is a procedure that is widely practiced in at least 29 countries around the world and more than 125 million women have undergone the practice. Although the practice is most common in Africa and the Middle East, it is practiced all over the world, in places including the United States and the United Kingdom.  The procedure involved the cutting of a typically young girls genitalia. The practice is a cultural and societal ritual that has been in place for thousands of years.

There are four different types of FGM, and they vary in terms of their scope. The surgical procedure is often seen as a coming of age ritual, or a preparation for marriage, and can often damage the individual, and occasionally lead to death.  This practice is a clear violation of human rights, as well as a life-threatening event.

There are many reasons why this practice still occurs, and there are many who are trying to bring an end to it.  Many young women from such communities may face terrible stigma if they refuse to be cut, therefore, in order to end the practice, first societal norms must change.

According to Unicef, “It is now a widely acknowledged that FGM functions as a self enforcing social convention or social norm. In societies where it is practiced it is a socially upheld behavioral rule. Families and individuals uphold the practice because they believe that their group or society expects them to do so. “

Because this practice comes as a part of societal norms, it is important to try and end the practice through changing perspectives in a community, to help them identify the harmful effects of the practice, and help ensure that perspectives among men and women change to protect the coming generations.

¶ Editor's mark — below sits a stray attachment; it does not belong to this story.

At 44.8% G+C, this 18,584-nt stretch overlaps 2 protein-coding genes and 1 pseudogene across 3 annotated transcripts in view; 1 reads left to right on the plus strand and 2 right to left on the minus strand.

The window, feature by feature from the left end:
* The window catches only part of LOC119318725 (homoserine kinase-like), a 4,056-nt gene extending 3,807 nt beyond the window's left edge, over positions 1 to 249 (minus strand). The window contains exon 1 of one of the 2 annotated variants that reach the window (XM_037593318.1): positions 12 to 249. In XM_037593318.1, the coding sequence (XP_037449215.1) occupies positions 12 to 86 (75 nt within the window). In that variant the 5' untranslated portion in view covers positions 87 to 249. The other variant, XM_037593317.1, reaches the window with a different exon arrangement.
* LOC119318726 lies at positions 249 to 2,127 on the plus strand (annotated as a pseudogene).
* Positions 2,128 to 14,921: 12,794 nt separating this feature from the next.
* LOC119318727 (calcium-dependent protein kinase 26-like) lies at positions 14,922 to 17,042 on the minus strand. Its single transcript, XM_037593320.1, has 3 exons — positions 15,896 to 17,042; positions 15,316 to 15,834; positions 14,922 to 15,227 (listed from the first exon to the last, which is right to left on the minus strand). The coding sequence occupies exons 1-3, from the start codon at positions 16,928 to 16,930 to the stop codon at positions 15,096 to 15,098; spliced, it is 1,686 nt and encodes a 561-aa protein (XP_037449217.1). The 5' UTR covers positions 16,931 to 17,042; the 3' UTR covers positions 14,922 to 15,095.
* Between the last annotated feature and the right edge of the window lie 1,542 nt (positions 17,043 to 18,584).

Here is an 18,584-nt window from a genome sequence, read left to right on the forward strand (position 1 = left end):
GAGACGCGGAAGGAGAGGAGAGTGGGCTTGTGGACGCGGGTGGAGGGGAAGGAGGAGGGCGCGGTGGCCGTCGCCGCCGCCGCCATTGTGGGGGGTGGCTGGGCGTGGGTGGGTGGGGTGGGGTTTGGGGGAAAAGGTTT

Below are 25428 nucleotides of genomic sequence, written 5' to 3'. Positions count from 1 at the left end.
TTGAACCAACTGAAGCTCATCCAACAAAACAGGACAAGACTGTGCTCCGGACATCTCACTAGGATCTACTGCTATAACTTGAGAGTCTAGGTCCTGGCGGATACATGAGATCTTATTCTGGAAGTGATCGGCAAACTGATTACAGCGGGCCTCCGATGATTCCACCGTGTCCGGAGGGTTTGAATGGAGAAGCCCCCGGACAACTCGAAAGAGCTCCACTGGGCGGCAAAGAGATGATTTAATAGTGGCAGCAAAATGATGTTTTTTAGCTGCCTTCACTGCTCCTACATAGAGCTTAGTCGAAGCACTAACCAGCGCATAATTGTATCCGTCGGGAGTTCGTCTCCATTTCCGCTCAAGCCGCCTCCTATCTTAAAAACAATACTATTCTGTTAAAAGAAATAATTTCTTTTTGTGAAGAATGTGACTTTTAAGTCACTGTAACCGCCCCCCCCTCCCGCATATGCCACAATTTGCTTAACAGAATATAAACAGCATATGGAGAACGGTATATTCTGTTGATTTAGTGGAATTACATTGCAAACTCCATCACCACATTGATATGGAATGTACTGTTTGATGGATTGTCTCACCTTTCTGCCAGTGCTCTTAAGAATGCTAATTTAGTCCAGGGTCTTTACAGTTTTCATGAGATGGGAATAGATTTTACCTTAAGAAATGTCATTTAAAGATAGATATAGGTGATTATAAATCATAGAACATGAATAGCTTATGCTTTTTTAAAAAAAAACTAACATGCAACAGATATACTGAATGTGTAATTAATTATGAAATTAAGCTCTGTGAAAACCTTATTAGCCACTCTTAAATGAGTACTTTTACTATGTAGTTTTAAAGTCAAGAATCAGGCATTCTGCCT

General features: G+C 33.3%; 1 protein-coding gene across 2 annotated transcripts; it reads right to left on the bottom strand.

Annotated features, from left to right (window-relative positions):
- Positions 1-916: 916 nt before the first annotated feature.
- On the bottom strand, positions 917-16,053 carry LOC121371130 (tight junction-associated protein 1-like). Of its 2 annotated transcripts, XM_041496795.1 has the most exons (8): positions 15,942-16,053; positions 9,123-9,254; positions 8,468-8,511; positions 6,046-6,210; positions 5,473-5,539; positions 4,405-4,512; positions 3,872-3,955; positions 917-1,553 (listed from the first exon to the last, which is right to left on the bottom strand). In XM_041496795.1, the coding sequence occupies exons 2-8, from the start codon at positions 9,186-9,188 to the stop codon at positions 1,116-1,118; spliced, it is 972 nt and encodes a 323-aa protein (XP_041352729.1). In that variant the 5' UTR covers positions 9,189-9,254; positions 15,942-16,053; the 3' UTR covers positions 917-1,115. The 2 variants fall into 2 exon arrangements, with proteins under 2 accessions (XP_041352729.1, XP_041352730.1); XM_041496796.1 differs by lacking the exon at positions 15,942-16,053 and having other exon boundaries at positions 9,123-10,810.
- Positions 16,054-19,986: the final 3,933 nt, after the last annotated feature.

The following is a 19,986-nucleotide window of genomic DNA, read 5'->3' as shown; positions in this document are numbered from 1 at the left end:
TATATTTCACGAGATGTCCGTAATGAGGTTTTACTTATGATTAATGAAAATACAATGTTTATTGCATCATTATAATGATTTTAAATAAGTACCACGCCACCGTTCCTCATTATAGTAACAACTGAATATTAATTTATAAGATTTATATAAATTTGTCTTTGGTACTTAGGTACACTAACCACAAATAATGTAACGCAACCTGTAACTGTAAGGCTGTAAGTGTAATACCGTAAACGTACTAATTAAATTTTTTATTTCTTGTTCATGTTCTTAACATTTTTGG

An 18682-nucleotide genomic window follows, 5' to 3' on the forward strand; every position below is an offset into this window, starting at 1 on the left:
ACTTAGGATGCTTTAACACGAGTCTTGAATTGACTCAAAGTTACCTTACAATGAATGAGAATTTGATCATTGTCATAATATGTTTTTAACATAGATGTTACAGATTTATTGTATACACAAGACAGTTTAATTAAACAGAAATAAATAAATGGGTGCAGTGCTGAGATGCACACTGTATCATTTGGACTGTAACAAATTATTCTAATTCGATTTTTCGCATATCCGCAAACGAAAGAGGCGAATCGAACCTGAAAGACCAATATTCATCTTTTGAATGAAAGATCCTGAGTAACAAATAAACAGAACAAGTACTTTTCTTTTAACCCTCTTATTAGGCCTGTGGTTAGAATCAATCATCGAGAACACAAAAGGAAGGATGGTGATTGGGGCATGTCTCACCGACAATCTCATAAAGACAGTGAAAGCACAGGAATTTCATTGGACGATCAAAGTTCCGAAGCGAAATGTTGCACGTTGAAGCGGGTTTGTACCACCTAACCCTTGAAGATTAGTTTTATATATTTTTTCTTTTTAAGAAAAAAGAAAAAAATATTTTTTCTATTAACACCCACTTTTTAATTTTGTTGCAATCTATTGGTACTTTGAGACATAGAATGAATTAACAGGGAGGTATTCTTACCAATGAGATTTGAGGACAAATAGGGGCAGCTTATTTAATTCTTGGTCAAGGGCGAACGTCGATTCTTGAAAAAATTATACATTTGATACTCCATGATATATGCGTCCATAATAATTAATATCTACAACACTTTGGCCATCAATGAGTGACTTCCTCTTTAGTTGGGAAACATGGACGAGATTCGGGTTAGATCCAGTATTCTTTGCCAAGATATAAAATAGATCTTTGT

One of the many organizations that are fighting this deadly practice is called Tostan. Located in Senegal, it started when Molly Melching first arrived in 1974 from the United States. After she spent some time in the Peace Corps she developed an understanding of the practice, and was able to try and help eliminate it through grass roots movements that focused specifically on respect for the local language and culture of the residents.

Through her foundation of the community empowerment program, they were able to significantly lower the level of fgm being practiced in the country of Senegal, therefore making her Tostan program a beacon of light as it was implemented in numerous countries in the region.

The success of Tostan has been partially due to the fact that the organization holds a deep sense of respect for the customs and practices of the individuals in the region. The goal has been to change cultural mindsets, and realize that the majority of those who have their daughters have the cut performed do so as an act of love to ensure they can have the best chances at life. Helping communities to realize that this is unnecessary and harmful is a huge step in the abolishment of the practice. According to www.tostan.org over 7,200 communities across Africa have abandoned the practice, and enacted laws to make it illegal.

Continuing the conversation on the practice is important, as the more awareness that can be raised the better. Tostan is just one of the many organizations that have set out to bring the practice to an end, and help protect the human rights and reproductive health of the many young girls who are involved.